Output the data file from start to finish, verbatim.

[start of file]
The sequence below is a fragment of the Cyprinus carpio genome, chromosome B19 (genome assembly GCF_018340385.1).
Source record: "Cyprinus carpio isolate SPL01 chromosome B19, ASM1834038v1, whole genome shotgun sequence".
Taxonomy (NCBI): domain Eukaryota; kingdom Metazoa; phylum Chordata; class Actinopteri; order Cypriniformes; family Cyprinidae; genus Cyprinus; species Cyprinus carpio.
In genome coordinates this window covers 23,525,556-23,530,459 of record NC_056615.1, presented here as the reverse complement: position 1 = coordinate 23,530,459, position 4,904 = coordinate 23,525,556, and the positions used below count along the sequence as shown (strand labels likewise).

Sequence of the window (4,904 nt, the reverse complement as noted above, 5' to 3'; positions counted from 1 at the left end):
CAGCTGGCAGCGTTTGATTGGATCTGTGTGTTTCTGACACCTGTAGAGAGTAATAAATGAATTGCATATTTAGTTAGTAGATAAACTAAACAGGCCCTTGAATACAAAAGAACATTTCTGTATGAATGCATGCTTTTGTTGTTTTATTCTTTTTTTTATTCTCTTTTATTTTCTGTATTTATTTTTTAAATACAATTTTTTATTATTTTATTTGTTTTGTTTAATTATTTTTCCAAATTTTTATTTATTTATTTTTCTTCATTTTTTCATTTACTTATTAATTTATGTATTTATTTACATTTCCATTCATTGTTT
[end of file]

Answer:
The sequence below is a fragment of the Cyprinus carpio genome, chromosome B19 (genome assembly GCF_018340385.1).
Source record: "Cyprinus carpio isolate SPL01 chromosome B19, ASM1834038v1, whole genome shotgun sequence".
Taxonomy (NCBI): domain Eukaryota; kingdom Metazoa; phylum Chordata; class Actinopteri; order Cypriniformes; family Cyprinidae; genus Cyprinus; species Cyprinus carpio.
In genome coordinates this window covers 23,525,556-23,530,459 of record NC_056615.1, presented here as the reverse complement: position 1 = coordinate 23,530,459, position 4,904 = coordinate 23,525,556, and the positions used below count along the sequence as shown (strand labels likewise).

Sequence of the window (4,904 nt, the reverse complement as noted above, 5' to 3'; positions counted from 1 at the left end):
CAGCTGGCAGCGTTTGATTGGATCTGTGTGTTTCTGACACCTGTAGAGAGTAATAAATGAATTGCATATTTAGTTAGTAGATAAACTAAACAGGCCCTTGAATACAAAAGAACATTTCTGTATGAATGCATGCTTTTGTTGTTTTATTCTTTTTTTTATTCTCTTTTATTTTCTGTATTTATTTTTTAAATACAATTTTTTATTATTTTATTTGTTTTGTTTAATTATTTTTCCAAATTTTTATTTATTTATTTTTCTTCATTTTTTCATTTACTTATTAATTTATGTATTTATTTACATTTCCATTCATTGTTT